“Important as it is, arms control has not been and cannot be the dominant subject of our dialog with the Soviets. We must also address [Page 633] the threat to peace posed by the Soviet exploitation of regional instability and conflict. Indeed, these issues, arms control and political instability, are closely related. The increased stability that we try to build into the superpower relationship through arms control can be undone by irresponsible Soviet policies elsewhere. In our numerous discussions with the Soviet leadership, we have repeatedly expressed our strong interest in reaching understandings with the Soviets that would minimize superpower involvement in conflicts beyond their borders.
“The list of problem areas is formidable, but we have insisted that regional issues are central to progress. We have made clear our commitment to relieve repression and economic distress in Poland, to achieve a settlement in southern Africa, to restore independence to Afghanistan, to end the occupation of Kampuchea, and to halt Soviet and Cuban-supported subversion in Central America. In each instance, we have conveyed our views forcefully to the Soviets in an attempt to remove the obstacles that Soviet conduct puts in the way of resolving these problems.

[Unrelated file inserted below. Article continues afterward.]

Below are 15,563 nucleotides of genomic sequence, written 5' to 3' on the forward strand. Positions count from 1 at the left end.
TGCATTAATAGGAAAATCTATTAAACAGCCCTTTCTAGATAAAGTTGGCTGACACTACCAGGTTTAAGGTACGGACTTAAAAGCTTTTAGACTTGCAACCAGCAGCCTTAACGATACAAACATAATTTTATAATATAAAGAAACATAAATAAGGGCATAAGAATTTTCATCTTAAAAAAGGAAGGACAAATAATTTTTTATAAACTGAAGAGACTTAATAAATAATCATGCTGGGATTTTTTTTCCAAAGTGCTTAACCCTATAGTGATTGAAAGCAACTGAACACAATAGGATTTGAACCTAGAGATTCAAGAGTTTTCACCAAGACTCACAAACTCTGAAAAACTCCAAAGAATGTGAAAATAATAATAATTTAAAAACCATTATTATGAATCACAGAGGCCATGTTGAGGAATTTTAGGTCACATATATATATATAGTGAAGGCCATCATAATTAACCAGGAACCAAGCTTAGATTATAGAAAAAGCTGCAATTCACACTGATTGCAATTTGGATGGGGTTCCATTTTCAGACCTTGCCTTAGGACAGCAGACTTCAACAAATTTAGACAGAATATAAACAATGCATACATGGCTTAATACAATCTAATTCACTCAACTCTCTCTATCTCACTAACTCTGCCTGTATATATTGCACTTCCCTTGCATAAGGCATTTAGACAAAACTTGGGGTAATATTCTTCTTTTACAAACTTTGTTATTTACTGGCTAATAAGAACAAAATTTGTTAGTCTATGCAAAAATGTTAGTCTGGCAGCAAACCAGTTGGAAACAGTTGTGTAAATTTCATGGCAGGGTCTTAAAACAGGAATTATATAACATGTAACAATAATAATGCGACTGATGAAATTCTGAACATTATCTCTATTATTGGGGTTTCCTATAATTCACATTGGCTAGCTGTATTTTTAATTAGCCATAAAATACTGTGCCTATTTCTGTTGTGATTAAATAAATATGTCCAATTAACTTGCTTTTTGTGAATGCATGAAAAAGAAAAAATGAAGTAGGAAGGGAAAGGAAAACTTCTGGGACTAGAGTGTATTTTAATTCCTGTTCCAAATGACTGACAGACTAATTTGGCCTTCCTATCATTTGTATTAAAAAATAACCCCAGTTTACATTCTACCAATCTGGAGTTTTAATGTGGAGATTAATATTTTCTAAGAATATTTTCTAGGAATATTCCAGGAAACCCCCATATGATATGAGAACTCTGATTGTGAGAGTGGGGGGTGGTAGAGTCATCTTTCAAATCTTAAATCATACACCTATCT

“Last year, for example, Ambassador Hartman conducted a round of exploratory talks on Afghanistan between the United States and Soviet officials in Moscow. Any solution to the Afghanistan problem must meet four requirements: Complete withdrawal of Soviet forces, restoration of Afghanistan’s independent and nonalined status, formation of a government acceptable to the Afghan people, and honorable return of the refugees. This is not the view of the United States alone. These principles underlie the discussions now underway under the auspices of the U.N. Secretary General, which we support.